In another PhIII, Albert Bourla continues to build case for a once-flopped GHD drug
A growth hormone treatment that’s seen a turbulent path may finally be reaching the light at the end of the tunnel.
Pfizer and Opko Health announced Thursday morning that their once-weekly somatrogon met its primary endpoint in a Phase III study, beating out Pfizer’s old daily Genotropin (somatropin) therapy in the perception of treatment burden. The news follows positive Phase III data from 2019 showing clinical benefits, as well as a previous flop near the end of 2016 measuring the program against a sugar pill.
Aimed at treating children with growth hormone deficiency older than 3 and younger than 18, somatrogon improved the average score on a common GHD test, known as the Life Interference Questionnaire, after 12 weeks on each treatment. The 87 patients were randomized into two “sequences” — one taking Genotropin followed by somatrogon and the other taking somatrogon followed by Genotropin.
In the topline results revealed Thursday, taking somatrogon resulted in an average score of 8.63 while Genotropin’s average was 24.13. The questionnaire is a composite score taking into account several factors such as ease of use, convenience and willingness to continue treatment, among others. Like in golf, lower scores are better.
The estimated difference between the two arms, negative-15.49, reached a p-value lower than 0.0001. Secondary endpoints also showed that patients on somatrogon showed an overall benefit in treatment experience over Genotropin.
GHD therapy has centered around daily injections since their introduction several decades ago. Pfizer’s Genotropin itself has been on the market for nearly a quarter century, and while it was once a franchise drug, biosimilars have flooded the development space. The pharma company likely wants to stay ahead of the competition, hence the partnership with Opko.
As of late 2019, the leader in the space is Norditropin, a growth hormone from Novo Nordisk that uses the same basic ingredient as Genotropin. The Danish company sells the treatment with a kid-friendly self-injectable pen.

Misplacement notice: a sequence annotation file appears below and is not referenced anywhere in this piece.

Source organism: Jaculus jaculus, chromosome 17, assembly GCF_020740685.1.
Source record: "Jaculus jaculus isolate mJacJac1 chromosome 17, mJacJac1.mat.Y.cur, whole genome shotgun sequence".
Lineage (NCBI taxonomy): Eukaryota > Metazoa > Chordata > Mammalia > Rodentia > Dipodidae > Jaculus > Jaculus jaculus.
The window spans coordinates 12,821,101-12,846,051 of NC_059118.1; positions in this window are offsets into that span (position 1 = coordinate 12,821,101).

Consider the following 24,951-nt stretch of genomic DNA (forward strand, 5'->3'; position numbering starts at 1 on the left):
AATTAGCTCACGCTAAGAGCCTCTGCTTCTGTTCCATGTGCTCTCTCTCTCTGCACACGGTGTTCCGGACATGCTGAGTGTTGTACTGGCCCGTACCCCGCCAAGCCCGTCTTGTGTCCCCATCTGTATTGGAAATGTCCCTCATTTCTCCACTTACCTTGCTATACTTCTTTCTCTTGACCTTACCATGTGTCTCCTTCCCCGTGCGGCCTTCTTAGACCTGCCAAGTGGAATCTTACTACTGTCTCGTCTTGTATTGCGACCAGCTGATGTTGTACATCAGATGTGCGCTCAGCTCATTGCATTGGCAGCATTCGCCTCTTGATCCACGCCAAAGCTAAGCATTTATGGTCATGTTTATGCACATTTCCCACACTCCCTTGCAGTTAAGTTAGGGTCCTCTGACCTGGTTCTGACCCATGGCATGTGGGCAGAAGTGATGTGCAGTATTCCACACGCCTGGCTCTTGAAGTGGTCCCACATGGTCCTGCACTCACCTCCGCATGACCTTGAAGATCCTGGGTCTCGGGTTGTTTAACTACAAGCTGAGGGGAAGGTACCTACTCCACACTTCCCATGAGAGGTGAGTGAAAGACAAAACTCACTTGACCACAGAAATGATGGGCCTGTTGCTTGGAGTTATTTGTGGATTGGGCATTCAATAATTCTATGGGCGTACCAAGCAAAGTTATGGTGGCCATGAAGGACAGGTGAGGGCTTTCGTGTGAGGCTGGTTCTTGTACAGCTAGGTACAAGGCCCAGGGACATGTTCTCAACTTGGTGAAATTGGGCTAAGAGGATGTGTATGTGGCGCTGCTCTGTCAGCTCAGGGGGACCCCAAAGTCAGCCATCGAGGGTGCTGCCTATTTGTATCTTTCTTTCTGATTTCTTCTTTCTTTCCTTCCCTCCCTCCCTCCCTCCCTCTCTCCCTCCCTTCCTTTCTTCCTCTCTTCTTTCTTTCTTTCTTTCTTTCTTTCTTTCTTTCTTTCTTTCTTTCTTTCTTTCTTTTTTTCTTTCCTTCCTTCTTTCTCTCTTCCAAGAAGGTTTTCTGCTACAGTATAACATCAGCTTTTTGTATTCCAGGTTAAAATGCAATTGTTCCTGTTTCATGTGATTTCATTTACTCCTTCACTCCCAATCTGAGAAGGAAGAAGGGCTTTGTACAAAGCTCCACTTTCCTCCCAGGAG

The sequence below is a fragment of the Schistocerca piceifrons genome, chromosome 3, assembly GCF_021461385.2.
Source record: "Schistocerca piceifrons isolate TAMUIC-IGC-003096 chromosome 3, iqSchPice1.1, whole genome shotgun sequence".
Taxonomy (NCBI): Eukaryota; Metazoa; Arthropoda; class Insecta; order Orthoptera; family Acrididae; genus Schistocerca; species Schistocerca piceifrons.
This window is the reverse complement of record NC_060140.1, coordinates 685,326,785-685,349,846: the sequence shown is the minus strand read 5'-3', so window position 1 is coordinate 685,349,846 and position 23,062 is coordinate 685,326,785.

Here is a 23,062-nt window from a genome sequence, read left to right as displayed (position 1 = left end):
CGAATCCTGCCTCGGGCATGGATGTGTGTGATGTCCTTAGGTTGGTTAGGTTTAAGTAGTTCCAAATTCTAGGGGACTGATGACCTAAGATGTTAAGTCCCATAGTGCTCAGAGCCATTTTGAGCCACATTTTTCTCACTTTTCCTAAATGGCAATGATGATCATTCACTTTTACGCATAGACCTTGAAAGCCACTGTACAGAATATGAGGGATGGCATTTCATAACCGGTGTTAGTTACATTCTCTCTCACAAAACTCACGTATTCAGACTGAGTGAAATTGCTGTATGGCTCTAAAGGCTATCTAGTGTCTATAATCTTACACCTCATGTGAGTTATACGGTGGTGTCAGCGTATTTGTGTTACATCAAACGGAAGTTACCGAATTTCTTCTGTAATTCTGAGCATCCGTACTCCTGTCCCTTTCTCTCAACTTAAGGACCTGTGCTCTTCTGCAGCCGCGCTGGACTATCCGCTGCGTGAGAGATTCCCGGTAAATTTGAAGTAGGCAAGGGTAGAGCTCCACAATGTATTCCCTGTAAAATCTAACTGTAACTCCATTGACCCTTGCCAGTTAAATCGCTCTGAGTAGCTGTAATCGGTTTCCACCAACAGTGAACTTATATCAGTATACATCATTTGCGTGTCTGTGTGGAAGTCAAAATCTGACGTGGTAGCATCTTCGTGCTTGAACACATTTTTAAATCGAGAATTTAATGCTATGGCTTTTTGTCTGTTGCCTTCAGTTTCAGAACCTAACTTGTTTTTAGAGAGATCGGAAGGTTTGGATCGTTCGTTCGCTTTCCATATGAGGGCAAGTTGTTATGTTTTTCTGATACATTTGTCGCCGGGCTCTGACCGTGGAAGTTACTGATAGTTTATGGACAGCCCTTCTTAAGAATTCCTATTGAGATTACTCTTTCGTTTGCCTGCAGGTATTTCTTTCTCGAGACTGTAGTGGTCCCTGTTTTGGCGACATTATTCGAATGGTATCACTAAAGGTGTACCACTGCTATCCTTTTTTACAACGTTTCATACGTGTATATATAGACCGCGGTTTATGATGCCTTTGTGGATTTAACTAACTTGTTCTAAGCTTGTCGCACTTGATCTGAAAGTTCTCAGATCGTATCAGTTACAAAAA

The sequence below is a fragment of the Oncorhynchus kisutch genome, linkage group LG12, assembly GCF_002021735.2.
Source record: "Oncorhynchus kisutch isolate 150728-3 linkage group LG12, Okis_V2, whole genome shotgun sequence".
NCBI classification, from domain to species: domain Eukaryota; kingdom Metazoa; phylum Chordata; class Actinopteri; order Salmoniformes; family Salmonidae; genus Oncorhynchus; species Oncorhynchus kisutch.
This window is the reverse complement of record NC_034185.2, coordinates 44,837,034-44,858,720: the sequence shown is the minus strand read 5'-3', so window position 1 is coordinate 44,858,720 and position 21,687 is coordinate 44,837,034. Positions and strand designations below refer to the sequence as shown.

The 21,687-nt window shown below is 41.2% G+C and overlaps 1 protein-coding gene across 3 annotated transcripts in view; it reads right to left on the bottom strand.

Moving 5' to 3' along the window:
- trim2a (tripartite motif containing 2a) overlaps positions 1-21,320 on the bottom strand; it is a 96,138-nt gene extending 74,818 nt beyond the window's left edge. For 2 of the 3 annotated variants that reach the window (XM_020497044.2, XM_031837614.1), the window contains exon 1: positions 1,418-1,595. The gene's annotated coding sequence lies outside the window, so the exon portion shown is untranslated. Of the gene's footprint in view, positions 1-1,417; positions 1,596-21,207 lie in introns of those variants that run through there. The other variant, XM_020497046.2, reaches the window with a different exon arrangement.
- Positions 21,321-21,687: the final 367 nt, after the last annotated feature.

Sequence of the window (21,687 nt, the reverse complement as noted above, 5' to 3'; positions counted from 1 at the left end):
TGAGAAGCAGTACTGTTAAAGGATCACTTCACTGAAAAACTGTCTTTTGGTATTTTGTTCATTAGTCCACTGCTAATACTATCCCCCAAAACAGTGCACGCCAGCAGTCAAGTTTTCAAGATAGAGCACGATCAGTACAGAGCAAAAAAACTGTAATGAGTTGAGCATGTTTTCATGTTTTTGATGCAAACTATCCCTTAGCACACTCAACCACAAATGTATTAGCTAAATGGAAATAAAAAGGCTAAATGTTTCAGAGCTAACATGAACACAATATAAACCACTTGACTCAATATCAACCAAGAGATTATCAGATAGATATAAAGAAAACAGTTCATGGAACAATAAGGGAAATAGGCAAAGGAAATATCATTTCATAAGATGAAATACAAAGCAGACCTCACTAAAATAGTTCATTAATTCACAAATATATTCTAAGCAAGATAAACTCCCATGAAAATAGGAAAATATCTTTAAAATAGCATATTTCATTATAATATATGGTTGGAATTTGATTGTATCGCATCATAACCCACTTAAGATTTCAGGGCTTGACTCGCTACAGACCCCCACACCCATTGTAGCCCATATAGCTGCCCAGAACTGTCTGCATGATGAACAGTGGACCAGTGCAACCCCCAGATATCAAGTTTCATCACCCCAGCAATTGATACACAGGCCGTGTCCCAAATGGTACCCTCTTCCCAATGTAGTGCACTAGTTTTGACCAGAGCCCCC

It’s been a long road for somatrogon, which in 2016 flopped a Phase III trial showing that the candidate did not show an improvement in change in trunk fat mass from baseline to 26 weeks. At the time, Opko insisted the result was caused by “one or more outliers” that affected the outcome, and in 2017 followed up with an analysis saying they were the underlying reason for the fail.
Things began looking up toward the end of 2019, when the companies released data saying that somatrogon showed a better increase in height velocity than Genotropin. The trial arm showed a velocity of 10.12 cm/year, edging out the older drug’s 9.78 cm/year.
Pfizer originally partnered with Opko in 2014 to the tune of $295 million upfront and up to $275 million more in regulatory milestones.
Last month, Pfizer CEO Albert Bourla pinned peak sales estimates on each of the company’s late-stage programs, a step most executive teams might be reluctant to take. Though somatrogon wasn’t listed among the top projected blockbusters, Bourla pegged it for the $500 million to $1 billion category.